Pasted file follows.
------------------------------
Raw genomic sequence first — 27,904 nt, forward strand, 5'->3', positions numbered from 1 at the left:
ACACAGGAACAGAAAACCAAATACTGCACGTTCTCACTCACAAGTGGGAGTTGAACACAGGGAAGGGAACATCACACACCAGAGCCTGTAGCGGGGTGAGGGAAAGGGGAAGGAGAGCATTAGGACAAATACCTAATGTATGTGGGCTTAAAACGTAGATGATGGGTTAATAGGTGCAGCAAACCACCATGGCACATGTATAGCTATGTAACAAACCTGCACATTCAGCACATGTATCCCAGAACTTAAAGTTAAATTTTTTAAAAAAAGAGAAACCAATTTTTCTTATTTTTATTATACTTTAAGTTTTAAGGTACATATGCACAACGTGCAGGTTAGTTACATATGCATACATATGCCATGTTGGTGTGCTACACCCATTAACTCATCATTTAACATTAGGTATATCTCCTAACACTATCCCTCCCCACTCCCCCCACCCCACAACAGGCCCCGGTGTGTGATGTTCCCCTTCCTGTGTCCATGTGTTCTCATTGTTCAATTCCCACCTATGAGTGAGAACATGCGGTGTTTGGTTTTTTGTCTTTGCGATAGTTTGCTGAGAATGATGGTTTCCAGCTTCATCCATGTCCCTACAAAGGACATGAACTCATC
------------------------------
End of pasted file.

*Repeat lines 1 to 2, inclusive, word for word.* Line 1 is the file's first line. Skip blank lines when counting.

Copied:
Raw genomic sequence first — 27,904 nt, forward strand, 5'->3', positions numbered from 1 at the left:
ACACAGGAACAGAAAACCAAATACTGCACGTTCTCACTCACAAGTGGGAGTTGAACACAGGGAAGGGAACATCACACACCAGAGCCTGTAGCGGGGTGAGGGAAAGGGGAAGGAGAGCATTAGGACAAATACCTAATGTATGTGGGCTTAAAACGTAGATGATGGGTTAATAGGTGCAGCAAACCACCATGGCACATGTATAGCTATGTAACAAACCTGCACATTCAGCACATGTATCCCAGAACTTAAAGTTAAATTTTTTAAAAAAAGAGAAACCAATTTTTCTTATTTTTATTATACTTTAAGTTTTAAGGTACATATGCACAACGTGCAGGTTAGTTACATATGCATACATATGCCATGTTGGTGTGCTACACCCATTAACTCATCATTTAACATTAGGTATATCTCCTAACACTATCCCTCCCCACTCCCCCCACCCCACAACAGGCCCCGGTGTGTGATGTTCCCCTTCCTGTGTCCATGTGTTCTCATTGTTCAATTCCCACCTATGAGTGAGAACATGCGGTGTTTGGTTTTTTGTCTTTGCGATAGTTTGCTGAGAATGATGGTTTCCAGCTTCATCCATGTCCCTACAAAGGACATGAACTCATC